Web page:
Ohio -- Navigating the latest in what foods to eat and what to stay away from can be overwhelming.  

When it comes to genetically modified organisms in terms of food, a recent study from the Pew Research Center finds roughly half of Americans think those items are not good for people’s health compared to non-genetically modified foods. 

We set out to briefly explain three big questions surrounding the topic. 


What exactly are genetically modified foods? 

The World Health Organization defines them as “foods derived from organisms whose DNA has been modified in a way that does not occur naturally.”

That definition can cover a lot of items. Roughly 70 percent of processed foods in grocery stores have reportedly been modified.

Along with corn and canola, the Non-GMO Project lists sugar beats, soy, and zucchini as some “high-risk”, widely available foods.


What is the purpose of genetically modified food?

Modified foods can make crops more resistant to pests and disease, and as Case Western Reserve University biology professor Christopher Cullis explains, the items can help increase the world’s food supply.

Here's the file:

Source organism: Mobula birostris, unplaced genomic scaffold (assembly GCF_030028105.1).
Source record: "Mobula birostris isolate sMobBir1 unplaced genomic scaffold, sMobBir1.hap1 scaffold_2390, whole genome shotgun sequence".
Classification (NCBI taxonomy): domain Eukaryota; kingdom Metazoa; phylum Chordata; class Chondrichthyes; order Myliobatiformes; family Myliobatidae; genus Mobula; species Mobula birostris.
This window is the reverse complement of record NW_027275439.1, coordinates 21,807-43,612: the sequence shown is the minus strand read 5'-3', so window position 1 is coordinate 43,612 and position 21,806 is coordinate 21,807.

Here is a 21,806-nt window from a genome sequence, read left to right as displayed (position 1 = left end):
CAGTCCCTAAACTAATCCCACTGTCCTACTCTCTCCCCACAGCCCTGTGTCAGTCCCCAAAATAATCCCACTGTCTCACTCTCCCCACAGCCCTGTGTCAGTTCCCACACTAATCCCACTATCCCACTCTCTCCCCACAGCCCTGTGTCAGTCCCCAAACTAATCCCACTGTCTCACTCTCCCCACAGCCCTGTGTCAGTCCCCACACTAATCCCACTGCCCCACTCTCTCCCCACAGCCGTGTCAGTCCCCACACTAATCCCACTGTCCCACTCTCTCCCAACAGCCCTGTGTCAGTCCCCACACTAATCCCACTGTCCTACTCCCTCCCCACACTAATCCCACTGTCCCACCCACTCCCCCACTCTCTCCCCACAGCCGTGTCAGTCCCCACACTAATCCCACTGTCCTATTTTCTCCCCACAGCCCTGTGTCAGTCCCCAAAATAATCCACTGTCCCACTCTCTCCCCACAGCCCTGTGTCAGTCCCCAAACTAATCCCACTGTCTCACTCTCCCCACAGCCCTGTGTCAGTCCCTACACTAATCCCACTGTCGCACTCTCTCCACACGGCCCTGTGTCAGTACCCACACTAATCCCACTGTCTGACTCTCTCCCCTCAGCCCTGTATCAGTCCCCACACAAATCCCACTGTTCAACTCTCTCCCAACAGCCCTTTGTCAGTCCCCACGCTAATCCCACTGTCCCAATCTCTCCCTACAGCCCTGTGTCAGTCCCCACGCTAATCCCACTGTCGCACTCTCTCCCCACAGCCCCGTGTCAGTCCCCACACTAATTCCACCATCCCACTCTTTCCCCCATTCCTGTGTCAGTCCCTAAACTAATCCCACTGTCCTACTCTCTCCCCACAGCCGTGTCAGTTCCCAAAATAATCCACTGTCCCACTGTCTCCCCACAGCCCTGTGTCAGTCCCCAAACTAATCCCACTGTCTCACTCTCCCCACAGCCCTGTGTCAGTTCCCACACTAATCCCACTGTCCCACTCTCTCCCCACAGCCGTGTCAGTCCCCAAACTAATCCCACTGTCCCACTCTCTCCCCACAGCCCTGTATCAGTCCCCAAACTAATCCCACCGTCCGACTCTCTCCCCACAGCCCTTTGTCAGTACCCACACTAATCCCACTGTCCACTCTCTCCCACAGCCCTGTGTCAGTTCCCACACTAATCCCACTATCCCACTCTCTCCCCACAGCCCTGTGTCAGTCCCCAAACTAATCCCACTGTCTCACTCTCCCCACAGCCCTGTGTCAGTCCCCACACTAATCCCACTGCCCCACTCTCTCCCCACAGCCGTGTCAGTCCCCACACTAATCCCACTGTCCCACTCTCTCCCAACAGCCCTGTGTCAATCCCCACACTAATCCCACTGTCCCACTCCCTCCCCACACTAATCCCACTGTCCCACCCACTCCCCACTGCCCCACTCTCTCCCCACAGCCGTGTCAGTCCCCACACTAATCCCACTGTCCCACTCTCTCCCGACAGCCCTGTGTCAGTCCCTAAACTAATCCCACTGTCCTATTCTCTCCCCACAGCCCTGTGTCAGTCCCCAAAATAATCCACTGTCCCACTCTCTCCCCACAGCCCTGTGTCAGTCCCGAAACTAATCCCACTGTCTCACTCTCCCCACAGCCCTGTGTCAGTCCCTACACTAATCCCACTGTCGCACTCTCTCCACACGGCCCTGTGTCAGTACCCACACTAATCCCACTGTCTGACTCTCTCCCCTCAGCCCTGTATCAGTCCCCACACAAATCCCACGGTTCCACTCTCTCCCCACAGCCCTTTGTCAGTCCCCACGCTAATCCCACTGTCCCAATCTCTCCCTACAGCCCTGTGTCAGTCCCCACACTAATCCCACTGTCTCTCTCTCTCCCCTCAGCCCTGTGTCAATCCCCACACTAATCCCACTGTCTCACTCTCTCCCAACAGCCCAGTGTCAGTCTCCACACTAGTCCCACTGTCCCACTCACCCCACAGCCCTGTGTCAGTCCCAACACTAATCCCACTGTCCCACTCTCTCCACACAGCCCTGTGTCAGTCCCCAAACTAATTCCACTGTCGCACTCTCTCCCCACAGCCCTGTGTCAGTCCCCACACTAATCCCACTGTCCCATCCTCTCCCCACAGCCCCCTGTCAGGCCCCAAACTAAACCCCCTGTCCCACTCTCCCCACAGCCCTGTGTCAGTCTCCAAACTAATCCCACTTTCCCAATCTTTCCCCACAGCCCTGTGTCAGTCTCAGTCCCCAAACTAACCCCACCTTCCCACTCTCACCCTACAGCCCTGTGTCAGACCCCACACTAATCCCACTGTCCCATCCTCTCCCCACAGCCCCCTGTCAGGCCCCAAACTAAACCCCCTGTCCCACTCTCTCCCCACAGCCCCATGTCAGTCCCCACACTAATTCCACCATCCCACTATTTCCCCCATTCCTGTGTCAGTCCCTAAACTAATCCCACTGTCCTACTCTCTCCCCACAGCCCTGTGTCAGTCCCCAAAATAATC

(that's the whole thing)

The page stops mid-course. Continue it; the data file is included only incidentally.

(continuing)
“It’s food security and also nutritional security," he said. "It’s not just enough food, but it’s also enough food of the right nutritional value, and that’s another part of that whole process." 


Can modified foods harm us? 

According to Cullis, scientists have looked at every angle of the issue. 

"We can’t find anything that’s significant," he said. "But if you ask me, can I say there is zero chance that something bad might happen, I can’t say zero, because there’s nothing that has a zero chance.” 

But there are plenty against GMOs, citing reasons like a lack of longterm studies of health impact, and the hit family farmers’ bottom lines could take since large corporations now own the bulk of the seed market

It’s a hot button issue, and now the U.S. Department of Agriculture is getting involved, too.

POLITICO reports the department's new rule outlining how companies must label modified ingredients will be unveiled “any day now.”